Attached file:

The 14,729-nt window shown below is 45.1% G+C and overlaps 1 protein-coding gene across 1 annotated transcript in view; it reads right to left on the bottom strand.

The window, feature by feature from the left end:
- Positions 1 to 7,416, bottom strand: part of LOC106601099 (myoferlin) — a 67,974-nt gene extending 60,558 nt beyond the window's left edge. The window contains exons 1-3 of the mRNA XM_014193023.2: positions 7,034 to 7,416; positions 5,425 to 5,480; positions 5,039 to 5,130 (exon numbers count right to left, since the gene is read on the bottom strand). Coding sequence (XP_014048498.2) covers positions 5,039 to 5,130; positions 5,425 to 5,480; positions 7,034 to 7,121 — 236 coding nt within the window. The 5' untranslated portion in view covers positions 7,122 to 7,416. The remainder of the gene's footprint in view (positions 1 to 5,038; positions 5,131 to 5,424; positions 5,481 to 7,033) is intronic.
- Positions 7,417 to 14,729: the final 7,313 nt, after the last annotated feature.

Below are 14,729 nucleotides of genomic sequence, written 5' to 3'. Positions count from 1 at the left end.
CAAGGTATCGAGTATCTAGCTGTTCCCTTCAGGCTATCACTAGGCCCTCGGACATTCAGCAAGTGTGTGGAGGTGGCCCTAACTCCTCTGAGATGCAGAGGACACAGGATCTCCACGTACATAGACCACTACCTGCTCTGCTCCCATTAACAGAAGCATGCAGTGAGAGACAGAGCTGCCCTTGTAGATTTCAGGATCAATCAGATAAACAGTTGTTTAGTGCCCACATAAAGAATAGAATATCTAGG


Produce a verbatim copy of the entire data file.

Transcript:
The 14,729-nt window shown below is 45.1% G+C and overlaps 1 protein-coding gene across 1 annotated transcript in view; it reads right to left on the bottom strand.

The window, feature by feature from the left end:
- Positions 1 to 7,416, bottom strand: part of LOC106601099 (myoferlin) — a 67,974-nt gene extending 60,558 nt beyond the window's left edge. The window contains exons 1-3 of the mRNA XM_014193023.2: positions 7,034 to 7,416; positions 5,425 to 5,480; positions 5,039 to 5,130 (exon numbers count right to left, since the gene is read on the bottom strand). Coding sequence (XP_014048498.2) covers positions 5,039 to 5,130; positions 5,425 to 5,480; positions 7,034 to 7,121 — 236 coding nt within the window. The 5' untranslated portion in view covers positions 7,122 to 7,416. The remainder of the gene's footprint in view (positions 1 to 5,038; positions 5,131 to 5,424; positions 5,481 to 7,033) is intronic.
- Positions 7,417 to 14,729: the final 7,313 nt, after the last annotated feature.

Below are 14,729 nucleotides of genomic sequence, written 5' to 3'. Positions count from 1 at the left end.
CAAGGTATCGAGTATCTAGCTGTTCCCTTCAGGCTATCACTAGGCCCTCGGACATTCAGCAAGTGTGTGGAGGTGGCCCTAACTCCTCTGAGATGCAGAGGACACAGGATCTCCACGTACATAGACCACTACCTGCTCTGCTCCCATTAACAGAAGCATGCAGTGAGAGACAGAGCTGCCCTTGTAGATTTCAGGATCAATCAGATAAACAGTTGTTTAGTGCCCACATAAAGAATAGAATATCTAGG